As I reflected on this challenge, considering how to move through it—whether to hold off on promoting certain books this year or whether to encourage teachers to build buffer time into lesson plans to allow for more discussion—something else struck me. Maybe in some cases, these stories actually provide hope, strength and a path to resilience for young readers.

Ed Finn, founding director of the Center for Science and the Imagination at Arizona State University, wrote a summary of Eileen Hunt Botting’s book, “Artificial Life After Frankenstein,” for the National Academy of Sciences Issues in Science and Technology. In that summary, Finn highlights how Botting makes the case that “science fiction is a valid simulator of political possibilities, one that allows us to exercise the essential human capacity to hope for a better future.”

Science fiction and dystopian fiction have enough in common that this analysis rings true for me.

When readers see their champions overcome unimaginable challenges in dystopian storylines, are the readers themselves then buoyed to be stronger in the face of struggle and strife themselves? Can experiencing a character persevere and survive the end of the world provide some sort of road map for how we can make the world a better place?

None of the dystopian novels I’ve read have a protagonist who sits down, pouts and says, “I can’t do this (at least not for more than a paragraph). They get up, they find solutions, they push through often gut-wrenching scenarios to find a better life for themself, to make their world a better place, to save the ones they love.

As we navigate a post-pandemic (or still-in-the-waves-of-a-pandemic) world, it is important to keep in mind that world events may have impacted our students and shifted what they are comfortable reading. The books students choose to read will undoubtedly show us their tolerance level for intense, close-to-real-world plotlines. We must also be cognizant that some students may have experienced trauma, and that the power of a book might cause painful memories to return. But we also must remember that for other readers, these books strengthen them, introducing characters who demonstrate courage and explore the depths of human capacity for the good of others.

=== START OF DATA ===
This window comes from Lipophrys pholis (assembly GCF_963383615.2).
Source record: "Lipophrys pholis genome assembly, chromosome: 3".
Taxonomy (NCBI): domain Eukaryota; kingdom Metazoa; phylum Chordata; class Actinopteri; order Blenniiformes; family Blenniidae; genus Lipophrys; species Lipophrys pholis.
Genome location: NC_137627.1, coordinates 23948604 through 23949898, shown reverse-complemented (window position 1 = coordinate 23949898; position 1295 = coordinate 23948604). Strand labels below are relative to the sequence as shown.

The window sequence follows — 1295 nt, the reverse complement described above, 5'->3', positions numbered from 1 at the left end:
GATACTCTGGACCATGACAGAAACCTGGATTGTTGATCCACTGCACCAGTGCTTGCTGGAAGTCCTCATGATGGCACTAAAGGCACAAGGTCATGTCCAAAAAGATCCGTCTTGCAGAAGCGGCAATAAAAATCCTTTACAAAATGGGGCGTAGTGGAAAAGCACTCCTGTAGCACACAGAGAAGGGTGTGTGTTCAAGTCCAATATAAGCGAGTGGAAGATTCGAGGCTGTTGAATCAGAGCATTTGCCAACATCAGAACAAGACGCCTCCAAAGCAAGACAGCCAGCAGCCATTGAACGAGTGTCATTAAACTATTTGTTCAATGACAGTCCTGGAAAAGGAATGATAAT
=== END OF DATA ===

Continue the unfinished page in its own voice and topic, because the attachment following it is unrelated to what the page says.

We don’t know which students will sit in our classrooms as we move forward, so we must carefully listen to what students are asking and take time to learn about their individual comfort level when selecting books, especially when it comes to dystopian fiction. And there may be friction between wanting to read the latest dystopian series to be able to talk about it with friends, and being ready to dive into the world put forth in the series.

While educators shouldn’t shy away from these powerful stories, as there are students who need them, they should approach these stories with increased sensitivity, leaving space for additional discussion and providing alternative options for students who may not be best served by these books.

The discord I feel when pitching a powerful read to my students is not likely to fade, but I will continue to help my students remember their rights as readers—one of the most crucial being that they get to decide what feels comfortable.

I will continue reminding them that they can abandon a self-selected book that doesn’t serve them or makes them feel uncomfortable (not in a good way). And when it comes to reading a book as a class or as part of curriculum, they can advocate for themselves by talking to their teacher when a book is impacting them negatively or speak up when they crave more time to discuss or process the layers of a narrative.